The late US Army General Norman Schwarzkopf once said, “Leadership is a combination of strategy and character. If you must be without one, be without the strategy.”

Everyone understands the imperative of effective leadership.

But it's also important to recognize that leadership and corporate culture are integrally aligned. And if you don't like a company's culture, then look to the top.

Senior leaders define an organization's culture. Over time, their words, actions and expectations nurture and evolve that culture — by accident or design.

From the Top Down

Exceptional leaders personify their passion, vision and mission through authentic values and principles.

They also provide their employees with a clear and simple organizational framework in the form of well-defined mission, vision, values and goals.

They use these foundational elements to craft strategic policy plans, which establish and guide the organizational culture.

In short, they set expectations and drive cultural norms, which cascade down to employees at all levels of the company.

6 Elements of 'Leader' Driven Culture

But organically creating company culture through strong and focused leadership is no easy task.

Six essential elements must come together to create a healthy, sustainable culture. By a healthy culture we mean one that is strong yet agile enough to withstand dynamic business environments and the passing of time.

1. Vision: The leader embodies the vision. It is his “calling” — his life’s purpose. It is fueled by personal passion and commitment to a cause.

It is fundamentally altruistic in nature, the antithesis of a profit focused commitment and undertaking. The vision needs to be big — even perceived as unattainable.

2. Mission: The leader has to define and develop his company's mission. The mission is characteristically transformative, innovative and creative. Think of it as a goal aligned with attainment of the vision.

The mission incrementally achieves the vision and positively advances the cause. It advocates for something or someone with a sense of urgency. The “win” comes from a competitive spirit and approach of purpose versus process. A well delineated policy program is established for meeting and exceeding defined goals.

3. Relationship: Building genuine relationships that inspire and motivate is the most important skill set for the C-Suite leader. Senior leaders need to walk-the-walk and talk-the-talk: They must lead by example.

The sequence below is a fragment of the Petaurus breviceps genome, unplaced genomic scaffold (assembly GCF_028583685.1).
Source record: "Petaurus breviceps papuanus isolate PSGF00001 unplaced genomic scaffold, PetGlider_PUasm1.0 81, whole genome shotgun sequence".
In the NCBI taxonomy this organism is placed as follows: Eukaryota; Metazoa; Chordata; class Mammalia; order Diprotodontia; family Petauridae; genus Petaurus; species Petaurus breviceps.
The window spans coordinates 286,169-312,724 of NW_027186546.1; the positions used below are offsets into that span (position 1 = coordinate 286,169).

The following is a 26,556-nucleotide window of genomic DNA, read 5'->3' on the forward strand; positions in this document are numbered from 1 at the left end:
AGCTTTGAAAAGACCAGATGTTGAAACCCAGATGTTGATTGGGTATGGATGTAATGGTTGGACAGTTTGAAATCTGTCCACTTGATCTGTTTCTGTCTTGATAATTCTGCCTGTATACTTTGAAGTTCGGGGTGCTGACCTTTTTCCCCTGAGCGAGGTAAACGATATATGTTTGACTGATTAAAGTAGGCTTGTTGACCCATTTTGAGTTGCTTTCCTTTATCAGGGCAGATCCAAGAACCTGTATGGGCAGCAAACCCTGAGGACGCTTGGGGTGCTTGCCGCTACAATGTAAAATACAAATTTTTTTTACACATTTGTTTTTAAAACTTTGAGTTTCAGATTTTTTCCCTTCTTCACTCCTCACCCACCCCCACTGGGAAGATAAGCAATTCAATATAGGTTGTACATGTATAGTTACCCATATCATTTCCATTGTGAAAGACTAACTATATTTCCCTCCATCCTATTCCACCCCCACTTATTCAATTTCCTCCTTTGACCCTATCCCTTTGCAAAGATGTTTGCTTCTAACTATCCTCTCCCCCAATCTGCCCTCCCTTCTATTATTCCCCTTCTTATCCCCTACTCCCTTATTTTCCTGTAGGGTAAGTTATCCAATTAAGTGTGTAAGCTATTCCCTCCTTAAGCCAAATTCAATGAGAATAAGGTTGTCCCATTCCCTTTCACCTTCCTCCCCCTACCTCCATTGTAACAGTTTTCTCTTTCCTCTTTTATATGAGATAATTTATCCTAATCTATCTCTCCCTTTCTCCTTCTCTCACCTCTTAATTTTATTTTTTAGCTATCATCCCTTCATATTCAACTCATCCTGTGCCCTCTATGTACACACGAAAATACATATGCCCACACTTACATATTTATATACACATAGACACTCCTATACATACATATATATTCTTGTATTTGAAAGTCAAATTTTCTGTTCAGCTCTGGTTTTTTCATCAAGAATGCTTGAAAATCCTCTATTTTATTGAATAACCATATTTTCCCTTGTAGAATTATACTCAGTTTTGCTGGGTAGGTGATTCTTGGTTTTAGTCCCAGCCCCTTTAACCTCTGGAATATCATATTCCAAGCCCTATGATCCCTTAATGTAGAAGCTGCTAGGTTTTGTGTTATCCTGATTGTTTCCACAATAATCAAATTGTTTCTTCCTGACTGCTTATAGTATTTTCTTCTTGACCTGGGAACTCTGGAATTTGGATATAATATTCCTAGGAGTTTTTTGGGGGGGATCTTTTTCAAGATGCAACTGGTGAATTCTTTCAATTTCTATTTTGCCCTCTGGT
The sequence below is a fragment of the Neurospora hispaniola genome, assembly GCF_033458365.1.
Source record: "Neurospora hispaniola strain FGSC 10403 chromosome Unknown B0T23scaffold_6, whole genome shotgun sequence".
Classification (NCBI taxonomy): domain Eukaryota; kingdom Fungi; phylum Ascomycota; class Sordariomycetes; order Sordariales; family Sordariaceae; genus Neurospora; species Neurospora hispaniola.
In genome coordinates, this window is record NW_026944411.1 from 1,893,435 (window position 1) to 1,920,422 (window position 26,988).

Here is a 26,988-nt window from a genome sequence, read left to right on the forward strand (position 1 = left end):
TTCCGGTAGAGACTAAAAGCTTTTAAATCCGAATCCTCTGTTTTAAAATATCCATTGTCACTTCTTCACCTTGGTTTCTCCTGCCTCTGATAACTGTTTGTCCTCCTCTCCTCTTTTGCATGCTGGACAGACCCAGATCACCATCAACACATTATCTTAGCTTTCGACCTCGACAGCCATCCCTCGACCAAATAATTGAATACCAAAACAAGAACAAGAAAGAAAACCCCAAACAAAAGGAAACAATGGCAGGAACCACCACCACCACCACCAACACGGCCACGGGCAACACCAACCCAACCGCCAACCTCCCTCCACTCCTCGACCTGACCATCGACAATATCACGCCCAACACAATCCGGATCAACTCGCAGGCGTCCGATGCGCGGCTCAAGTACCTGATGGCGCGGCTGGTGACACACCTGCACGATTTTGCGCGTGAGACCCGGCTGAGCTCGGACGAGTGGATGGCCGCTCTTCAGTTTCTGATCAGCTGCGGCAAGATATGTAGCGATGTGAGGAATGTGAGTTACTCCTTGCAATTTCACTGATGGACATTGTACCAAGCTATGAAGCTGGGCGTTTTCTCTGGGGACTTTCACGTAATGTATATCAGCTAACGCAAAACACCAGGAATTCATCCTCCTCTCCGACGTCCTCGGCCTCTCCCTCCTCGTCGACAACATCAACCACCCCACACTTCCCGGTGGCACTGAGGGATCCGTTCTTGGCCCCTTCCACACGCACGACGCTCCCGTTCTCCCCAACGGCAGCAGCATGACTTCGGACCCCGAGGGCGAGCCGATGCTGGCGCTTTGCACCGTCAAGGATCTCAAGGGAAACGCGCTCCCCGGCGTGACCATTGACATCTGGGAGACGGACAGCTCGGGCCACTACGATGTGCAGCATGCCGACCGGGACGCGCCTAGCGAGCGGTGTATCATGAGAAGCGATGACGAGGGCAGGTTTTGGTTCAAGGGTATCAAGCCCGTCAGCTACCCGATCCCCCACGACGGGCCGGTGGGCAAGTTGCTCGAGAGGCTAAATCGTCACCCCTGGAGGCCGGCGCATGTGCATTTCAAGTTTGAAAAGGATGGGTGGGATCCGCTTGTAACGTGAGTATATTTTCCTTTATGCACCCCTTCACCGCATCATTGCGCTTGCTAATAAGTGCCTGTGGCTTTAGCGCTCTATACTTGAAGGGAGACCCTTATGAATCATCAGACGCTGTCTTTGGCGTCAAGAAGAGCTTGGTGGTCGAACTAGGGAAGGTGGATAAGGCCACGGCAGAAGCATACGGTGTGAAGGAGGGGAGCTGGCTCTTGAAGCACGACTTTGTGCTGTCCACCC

Authenticity, transparency and credibility are essential characteristics of transformative and effective leaders. Leadership that fosters trust and confidence draws approbation and inspires excellence.

Timely and consistent communication averts speculation and negative assumptions that oftentimes lead to apathy, toxicity, poor morale and performance.

4. Team/Employees: The goals and objectives of all employees have to be aligned with the company's values and mission.

The key is hiring the right people. Employees must be enrolled and personally invested in the company's vision and mission. Personality type, character, values, motivation and skills are factors to be analyzed when creating and adding to the team.

The selection of each employee, regardless of where they sit on the organization and functional chart(s), is of critical importance. Bottom-line, employees are assets and need to revered and managed as assets, not costs.

The culture created must attract applicants that share the vision, mission and strategic style. So leaders need to identify needed skills functionally and match hard skills with the established culture.

Personal commitment to goals and outcomes will result in a shared, celebratory environment. Creating an inclusive and harmonious employee and customer-focused culture, honoring each component equally, inspires consistent excellence and optimal performance.

Everyone has a stake and controls a piece of the reward — the “win” is salacious and palatable for clients and team members alike. Pride in contribution and outcomes fuel the consistent drive to increase the goals, break unattainable records and shatter all possible limitations and standards.

5. Accessibility: It is essential that leadership stay connected with employees and that knowledge sharing systems are designed into the organizations infrastructure. Technology provides multiple means of communication and modes for information accessibility.

All available and appropriate means much be assessed and strategically employed to ensure employees access to leaderships position and directives; organization and job related information and training; best practice information sharing and systems that encourage and support collaboration.

6. Business Acumen: Leadership and strong business acumen are skills that are essential in today’s business landscape. Business acumen refers to behaviors, actions and decisions that impact the bottom-line. Essentially, this reflects the financial impact of leadership on the organization.

Establishing a strong, supportive company culture will help businesses attract and retain top talent, which in turn drives productivity, innovation and a healthy bottom line. Just remember: Culture starts at the top, and can only develop in a positive way under the guidance of effective senior leaders.

Title image by Jordan McQueen